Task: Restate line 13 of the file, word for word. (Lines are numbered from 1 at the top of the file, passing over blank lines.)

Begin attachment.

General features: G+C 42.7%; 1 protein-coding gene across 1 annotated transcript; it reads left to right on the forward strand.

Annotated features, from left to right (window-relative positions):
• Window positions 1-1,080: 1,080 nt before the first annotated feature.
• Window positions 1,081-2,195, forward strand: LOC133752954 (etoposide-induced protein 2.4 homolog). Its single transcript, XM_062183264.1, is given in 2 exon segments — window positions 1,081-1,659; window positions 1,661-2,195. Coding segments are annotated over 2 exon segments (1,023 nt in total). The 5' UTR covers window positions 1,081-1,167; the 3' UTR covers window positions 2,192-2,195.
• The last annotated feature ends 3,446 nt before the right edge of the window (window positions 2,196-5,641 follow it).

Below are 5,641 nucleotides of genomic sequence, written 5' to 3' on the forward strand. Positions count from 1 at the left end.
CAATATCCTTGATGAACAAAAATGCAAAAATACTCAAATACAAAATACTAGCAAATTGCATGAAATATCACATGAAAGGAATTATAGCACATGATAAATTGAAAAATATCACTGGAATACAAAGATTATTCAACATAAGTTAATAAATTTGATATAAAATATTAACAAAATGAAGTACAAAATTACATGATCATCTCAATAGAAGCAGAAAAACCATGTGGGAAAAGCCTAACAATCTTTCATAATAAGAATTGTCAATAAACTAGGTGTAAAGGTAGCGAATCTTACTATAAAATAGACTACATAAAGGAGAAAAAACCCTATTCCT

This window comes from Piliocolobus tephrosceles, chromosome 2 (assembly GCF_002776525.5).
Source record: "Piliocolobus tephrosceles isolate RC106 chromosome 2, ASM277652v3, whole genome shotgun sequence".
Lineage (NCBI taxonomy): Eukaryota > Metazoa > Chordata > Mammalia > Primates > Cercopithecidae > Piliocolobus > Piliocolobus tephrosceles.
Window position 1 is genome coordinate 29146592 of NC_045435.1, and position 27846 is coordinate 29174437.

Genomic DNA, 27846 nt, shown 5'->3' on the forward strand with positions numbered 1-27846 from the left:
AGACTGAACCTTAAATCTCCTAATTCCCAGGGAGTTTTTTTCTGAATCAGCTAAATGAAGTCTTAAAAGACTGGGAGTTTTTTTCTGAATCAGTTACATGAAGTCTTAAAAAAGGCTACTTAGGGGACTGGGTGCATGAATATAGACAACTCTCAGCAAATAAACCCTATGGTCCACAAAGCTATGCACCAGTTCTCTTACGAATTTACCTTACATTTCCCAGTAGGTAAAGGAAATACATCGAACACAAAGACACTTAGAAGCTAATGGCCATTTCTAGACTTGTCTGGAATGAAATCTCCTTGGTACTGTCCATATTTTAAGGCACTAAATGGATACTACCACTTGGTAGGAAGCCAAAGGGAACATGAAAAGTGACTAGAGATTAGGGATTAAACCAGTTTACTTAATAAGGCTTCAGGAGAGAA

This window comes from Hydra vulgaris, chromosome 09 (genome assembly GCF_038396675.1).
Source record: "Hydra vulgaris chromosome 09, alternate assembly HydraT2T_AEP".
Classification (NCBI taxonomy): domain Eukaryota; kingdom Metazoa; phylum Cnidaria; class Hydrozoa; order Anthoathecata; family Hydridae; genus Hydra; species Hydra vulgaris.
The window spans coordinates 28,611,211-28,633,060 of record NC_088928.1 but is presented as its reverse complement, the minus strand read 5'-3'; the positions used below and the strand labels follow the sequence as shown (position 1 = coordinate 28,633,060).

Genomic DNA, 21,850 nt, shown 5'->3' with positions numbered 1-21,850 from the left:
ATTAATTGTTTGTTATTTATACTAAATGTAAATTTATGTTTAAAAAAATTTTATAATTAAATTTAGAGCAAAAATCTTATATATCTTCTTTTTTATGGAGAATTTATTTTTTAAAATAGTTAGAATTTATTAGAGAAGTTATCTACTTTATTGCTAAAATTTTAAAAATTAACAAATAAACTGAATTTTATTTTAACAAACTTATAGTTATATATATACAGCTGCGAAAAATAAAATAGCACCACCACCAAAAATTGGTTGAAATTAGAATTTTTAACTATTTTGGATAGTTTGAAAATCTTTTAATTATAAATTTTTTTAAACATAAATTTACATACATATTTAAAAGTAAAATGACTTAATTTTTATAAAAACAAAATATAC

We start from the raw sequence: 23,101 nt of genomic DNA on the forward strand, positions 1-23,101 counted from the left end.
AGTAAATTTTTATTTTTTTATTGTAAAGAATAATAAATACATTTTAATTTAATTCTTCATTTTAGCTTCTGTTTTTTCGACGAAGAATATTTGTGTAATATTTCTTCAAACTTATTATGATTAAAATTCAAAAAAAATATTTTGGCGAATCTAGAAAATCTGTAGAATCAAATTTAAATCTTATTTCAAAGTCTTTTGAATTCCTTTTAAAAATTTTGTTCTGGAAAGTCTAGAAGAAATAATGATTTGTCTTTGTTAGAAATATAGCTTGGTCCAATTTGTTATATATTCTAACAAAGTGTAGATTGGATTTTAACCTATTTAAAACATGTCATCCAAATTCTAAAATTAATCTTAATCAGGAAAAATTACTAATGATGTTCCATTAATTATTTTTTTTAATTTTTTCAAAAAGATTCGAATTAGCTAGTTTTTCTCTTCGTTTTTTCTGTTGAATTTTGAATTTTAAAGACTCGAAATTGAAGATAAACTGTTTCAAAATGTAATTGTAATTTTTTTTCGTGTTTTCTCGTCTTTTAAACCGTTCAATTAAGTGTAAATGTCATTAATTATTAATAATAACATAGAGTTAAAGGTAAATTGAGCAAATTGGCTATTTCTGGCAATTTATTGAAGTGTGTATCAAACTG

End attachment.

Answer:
AGACTGAACCTTAAATCTCCTAATTCCCAGGGAGTTTTTTTCTGAATCAGCTAAATGAAGTCTTAAAAGACTGGGAGTTTTTTTCTGAATCAGTTACATGAAGTCTTAAAAAAGGCTACTTAGGGGACTGGGTGCATGAATATAGACAACTCTCAGCAAATAAACCCTATGGTCCACAAAGCTATGCACCAGTTCTCTTACGAATTTACCTTACATTTCCCAGTAGGTAAAGGAAATACATCGAACACAAAGACACTTAGAAGCTAATGGCCATTTCTAGACTTGTCTGGAATGAAATCTCCTTGGTACTGTCCATATTTTAAGGCACTAAATGGATACTACCACTTGGTAGGAAGCCAAAGGGAACATGAAAAGTGACTAGAGATTAGGGATTAAACCAGTTTACTTAATAAGGCTTCAGGAGAGAA